A Tender Moment
Christmas! Can anyone really explain what it means to celebrate Christmas? We are told by those who meditate often on life in general, that the great experiences of life fall mostly on those who are prepared to receive them. This means, of course, that it is always possible to miss the star that may be rising right above us, and meant for us.
Karl Rahner, S.J., picks up this theme when writing to a friend of his.* In the letter, he invites his friend to have the courage to be alone. He goes on to say that, in such a setting, one may experience what it means to have a Christmas heart, a gentle, courageous and affectionate heart. It is this kind of heart that one longs to present to those we love. Like Rahner’s friend, we are to wait and listen in quiet, and allow God to speak to us. In such an atmosphere, it could happen that we will experience the nearness of God and the light of Christmas.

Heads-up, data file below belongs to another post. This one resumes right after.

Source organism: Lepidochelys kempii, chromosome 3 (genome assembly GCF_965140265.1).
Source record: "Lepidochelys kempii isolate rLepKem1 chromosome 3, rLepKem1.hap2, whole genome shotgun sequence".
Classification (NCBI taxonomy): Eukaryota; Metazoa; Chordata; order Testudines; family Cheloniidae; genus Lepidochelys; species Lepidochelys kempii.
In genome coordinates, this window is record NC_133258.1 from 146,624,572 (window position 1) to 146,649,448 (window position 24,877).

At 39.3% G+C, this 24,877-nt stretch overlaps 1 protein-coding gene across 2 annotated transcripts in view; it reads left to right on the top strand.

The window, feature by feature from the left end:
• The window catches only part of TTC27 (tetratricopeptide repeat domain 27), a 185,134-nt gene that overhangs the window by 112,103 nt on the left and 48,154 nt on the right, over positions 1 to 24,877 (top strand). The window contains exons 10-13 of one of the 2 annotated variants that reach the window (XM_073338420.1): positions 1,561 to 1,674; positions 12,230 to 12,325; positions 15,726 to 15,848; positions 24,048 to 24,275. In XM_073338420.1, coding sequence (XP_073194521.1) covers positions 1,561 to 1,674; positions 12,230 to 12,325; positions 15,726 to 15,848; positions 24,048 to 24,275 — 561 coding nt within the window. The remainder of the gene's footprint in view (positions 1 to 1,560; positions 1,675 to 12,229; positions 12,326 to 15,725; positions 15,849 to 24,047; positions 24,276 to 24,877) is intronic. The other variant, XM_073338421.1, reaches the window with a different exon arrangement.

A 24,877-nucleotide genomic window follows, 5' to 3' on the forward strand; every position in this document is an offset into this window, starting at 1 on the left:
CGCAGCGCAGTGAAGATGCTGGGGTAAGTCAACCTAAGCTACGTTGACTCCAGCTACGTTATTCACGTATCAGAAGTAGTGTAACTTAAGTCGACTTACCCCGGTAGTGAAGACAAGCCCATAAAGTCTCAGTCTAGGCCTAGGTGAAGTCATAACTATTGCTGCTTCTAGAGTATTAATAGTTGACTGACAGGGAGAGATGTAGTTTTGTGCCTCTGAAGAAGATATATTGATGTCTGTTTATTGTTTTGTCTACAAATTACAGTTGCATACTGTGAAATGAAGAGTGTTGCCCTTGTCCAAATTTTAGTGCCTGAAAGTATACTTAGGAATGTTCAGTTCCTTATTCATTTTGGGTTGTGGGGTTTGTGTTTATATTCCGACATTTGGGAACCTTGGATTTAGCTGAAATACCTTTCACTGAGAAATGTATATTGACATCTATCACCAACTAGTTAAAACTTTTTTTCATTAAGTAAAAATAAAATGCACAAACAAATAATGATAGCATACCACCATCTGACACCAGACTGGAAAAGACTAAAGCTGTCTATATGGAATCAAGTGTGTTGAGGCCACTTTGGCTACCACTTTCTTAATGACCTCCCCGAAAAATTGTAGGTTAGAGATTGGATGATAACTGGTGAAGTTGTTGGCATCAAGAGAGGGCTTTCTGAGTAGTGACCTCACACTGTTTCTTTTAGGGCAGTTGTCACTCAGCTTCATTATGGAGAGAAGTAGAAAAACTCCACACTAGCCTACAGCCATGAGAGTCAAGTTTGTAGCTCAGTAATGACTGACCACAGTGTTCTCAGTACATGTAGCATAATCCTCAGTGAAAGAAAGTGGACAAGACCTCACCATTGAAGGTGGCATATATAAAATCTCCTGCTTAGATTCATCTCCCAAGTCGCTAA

Although we, ourselves, come with the attitude of gift-bearing, we know that we also come with burdens. We have worries, anxieties, health issues, money and family issues, and troubled relationships, to mention only a few. In the face of this, St. John of the Cross, in his Romance #9, speaks of a different approach, that of gift-exchange. As St. John prays before the Christ Child, he senses that someone is crying. In St. John’s presence, God is taking on the tears of the world and giving in their place an indescribable peace. In addition, the world’s tears become jewels. God, shedding tears because we are hurting: What an awesome Christmas gift! What a tender and breathtaking moment!
*Karl Rahner, Everyday Faith (Herder and Herder, New York, 1968) p.23.
excerpts from Journey and the Joy Winter 2008
Sister Mary Jo Loebig, O.C.D